Any way will work to create a row that you can knit from. Here are some of the main points I think people consider when deciding what to use:
-is it difficult or time-consuming to do?
-is it stretchy enough for what you want?
-how tidy or pretty does the edge look?
-will it wear well?
-will it feel nice on the garment?
Long-tail caston aka double cast-on seems quite popular.
For any item you knit, these will differ in importance. For example, you probably don't care if a scarf has a stretchy edge, but for a sock it needs to stretch a lot to get around the calf.
She probably taught you that way because it's easiest and fast to learn. Nobody will tell you it's better. Some people find it better for them, depending on how fussy they are, if they want to bother learning a new way, what they usually knit. Even she, if she is experienced at knitting, would tell you if you asked 'it's not better or worse, but it's what I usually teach new knitters'. Regardless of whether she prefers it for herself and uses it in all her projects or not. It is quite easy and simple IMO and is probably what I would use when teaching someone to knit. I can't think of a situation where it would be the wrong cast-on. If you get a cast-on that you are happy with and works for your item really anything is fine, even the simple backwards loop.
If you find later on that your cast-on is too tight or loose, casting on with a different size needle can help with that without you having to learn a new technique, but leave that for later.
What kind of items are you knitting? If squares, scarves, bags etc. there is very little reason to avoid any particular technique.
For now just use whatever technique you find easiect and prefer, I promise there won't be any difference you are capable of noticing yet!!! (sorry) both of those techniques described could be done in such a way that they were stretchy or tight enough or would work for any item.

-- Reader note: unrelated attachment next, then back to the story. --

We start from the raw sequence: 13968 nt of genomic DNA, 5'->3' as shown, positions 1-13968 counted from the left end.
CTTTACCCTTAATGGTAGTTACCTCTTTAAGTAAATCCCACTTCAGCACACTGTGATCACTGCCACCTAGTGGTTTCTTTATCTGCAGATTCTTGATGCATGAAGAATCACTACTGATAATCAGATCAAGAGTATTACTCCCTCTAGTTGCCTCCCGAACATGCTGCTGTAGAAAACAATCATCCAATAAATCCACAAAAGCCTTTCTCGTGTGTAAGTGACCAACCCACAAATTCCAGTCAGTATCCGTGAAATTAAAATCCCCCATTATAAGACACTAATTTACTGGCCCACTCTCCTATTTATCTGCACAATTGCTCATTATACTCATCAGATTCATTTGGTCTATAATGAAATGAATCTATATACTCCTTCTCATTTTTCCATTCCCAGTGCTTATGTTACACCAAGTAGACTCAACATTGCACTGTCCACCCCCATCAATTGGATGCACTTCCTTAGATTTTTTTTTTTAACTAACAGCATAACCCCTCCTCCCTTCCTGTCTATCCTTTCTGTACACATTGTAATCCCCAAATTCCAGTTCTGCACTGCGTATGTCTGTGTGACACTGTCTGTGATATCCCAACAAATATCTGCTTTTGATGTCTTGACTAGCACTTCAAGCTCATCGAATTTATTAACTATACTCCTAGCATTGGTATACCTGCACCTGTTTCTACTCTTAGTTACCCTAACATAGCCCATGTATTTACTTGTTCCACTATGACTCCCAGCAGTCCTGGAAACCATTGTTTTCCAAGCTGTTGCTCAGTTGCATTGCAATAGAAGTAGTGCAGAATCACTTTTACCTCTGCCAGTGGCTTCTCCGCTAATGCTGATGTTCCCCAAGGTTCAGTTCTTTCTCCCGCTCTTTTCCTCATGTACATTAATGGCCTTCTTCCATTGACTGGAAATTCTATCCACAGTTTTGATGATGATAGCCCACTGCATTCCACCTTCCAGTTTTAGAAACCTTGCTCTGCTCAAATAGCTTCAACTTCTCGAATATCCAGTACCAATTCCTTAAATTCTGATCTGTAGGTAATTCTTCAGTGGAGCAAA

Regarding tension, that is just practice. The more you knit, the more even your tension will get. And you can practice to make your tension tighter or looser too if you want to.
The short version is don't worry and do it however you like it will turn out fine.
04-30-2007, 10:49 PM
Sarah, I so appreciate that response because I feel very frustrated as I had said, and it is makingit more difficult for me. I may ask her on our next lesson about the other one again, and she what she says. She is a great instructor and I feel she has gone out of the way for our private lessons, and I feel comfortable talking to her about my knitting. But thank you for that response.
04-30-2007, 11:20 PM
A co-worker asked me last week to show her how to knit (she crochets, but nothing complicated) and I showed her the knitted cast on, even though I use mostly long tail myself. I did it because - it starts with a slip knot like she's used to with crochet, and it's like knitting so I thought that would get her used to the motions faster. I showed her purl too, after a few rows of garter stitch and she's happily going wherever it takes her. She purled a row that should have been knit during the stockinette section and asked me if that's what she did that produced it so she could do it again.
04-30-2007, 11:36 PM